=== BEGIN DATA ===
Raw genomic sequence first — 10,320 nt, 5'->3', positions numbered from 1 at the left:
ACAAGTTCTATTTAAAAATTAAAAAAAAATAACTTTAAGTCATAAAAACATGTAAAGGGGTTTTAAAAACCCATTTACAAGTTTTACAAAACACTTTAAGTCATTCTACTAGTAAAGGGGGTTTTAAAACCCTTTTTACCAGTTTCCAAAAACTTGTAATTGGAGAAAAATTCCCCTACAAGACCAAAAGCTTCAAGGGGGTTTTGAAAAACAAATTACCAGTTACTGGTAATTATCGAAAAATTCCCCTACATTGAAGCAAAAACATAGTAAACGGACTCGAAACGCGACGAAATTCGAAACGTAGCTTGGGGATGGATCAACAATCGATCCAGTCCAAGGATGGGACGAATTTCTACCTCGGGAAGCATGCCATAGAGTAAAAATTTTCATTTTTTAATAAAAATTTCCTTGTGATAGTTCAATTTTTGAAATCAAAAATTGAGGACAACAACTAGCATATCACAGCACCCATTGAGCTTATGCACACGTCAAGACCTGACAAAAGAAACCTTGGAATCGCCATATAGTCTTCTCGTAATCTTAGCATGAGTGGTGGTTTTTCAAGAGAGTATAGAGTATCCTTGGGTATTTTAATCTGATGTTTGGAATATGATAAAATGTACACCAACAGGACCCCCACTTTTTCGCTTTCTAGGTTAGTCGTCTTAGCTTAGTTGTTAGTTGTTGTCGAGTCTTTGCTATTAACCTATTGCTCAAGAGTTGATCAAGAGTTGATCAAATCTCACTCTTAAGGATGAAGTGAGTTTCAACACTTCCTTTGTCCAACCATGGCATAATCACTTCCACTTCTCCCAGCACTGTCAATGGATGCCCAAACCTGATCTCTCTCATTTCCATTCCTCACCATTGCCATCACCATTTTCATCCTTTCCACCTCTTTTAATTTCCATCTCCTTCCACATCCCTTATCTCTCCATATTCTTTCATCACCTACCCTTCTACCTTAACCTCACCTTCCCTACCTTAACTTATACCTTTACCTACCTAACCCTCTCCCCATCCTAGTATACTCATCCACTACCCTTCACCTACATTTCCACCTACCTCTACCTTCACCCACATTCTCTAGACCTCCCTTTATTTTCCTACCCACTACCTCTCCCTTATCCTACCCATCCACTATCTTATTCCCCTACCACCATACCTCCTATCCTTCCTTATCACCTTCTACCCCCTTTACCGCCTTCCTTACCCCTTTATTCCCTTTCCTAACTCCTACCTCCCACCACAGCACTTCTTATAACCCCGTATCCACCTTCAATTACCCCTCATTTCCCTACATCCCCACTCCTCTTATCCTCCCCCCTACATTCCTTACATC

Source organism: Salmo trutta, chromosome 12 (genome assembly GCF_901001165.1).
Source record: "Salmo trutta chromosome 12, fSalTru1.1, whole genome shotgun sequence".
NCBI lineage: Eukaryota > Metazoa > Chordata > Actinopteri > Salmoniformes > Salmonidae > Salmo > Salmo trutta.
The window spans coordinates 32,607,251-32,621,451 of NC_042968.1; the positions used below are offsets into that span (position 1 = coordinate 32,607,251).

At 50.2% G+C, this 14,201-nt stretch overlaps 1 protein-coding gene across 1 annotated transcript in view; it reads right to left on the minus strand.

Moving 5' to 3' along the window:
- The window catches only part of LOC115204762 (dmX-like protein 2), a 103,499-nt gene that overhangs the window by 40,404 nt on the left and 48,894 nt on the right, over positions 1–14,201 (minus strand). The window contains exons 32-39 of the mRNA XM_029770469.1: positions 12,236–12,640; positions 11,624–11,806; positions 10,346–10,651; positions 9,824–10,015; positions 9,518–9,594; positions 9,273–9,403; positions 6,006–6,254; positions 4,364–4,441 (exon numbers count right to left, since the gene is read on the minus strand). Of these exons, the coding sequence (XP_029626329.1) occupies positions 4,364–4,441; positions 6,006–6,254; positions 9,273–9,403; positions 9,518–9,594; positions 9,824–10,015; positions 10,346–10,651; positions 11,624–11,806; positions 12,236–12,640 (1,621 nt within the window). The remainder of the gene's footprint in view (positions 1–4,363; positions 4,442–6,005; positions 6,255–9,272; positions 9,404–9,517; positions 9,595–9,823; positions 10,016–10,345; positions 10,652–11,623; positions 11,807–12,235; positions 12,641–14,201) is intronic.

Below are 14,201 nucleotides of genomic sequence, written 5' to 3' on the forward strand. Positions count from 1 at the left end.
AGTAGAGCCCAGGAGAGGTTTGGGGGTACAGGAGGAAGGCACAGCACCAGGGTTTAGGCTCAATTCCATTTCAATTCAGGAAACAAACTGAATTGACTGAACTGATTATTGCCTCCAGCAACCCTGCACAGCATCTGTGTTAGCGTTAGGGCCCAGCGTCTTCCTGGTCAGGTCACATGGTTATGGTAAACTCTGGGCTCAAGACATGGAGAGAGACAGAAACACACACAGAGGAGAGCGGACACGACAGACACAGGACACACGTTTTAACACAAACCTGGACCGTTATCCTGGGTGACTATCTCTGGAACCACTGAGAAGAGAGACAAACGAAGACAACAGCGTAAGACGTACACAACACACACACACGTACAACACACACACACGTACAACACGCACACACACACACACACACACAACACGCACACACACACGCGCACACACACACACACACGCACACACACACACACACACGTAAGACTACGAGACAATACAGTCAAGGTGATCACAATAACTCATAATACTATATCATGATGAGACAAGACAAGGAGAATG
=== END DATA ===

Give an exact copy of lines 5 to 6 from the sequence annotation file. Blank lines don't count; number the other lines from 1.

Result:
NCBI lineage: Eukaryota > Metazoa > Chordata > Actinopteri > Salmoniformes > Salmonidae > Salmo > Salmo trutta.
The window spans coordinates 32,607,251-32,621,451 of NC_042968.1; the positions used below are offsets into that span (position 1 = coordinate 32,607,251).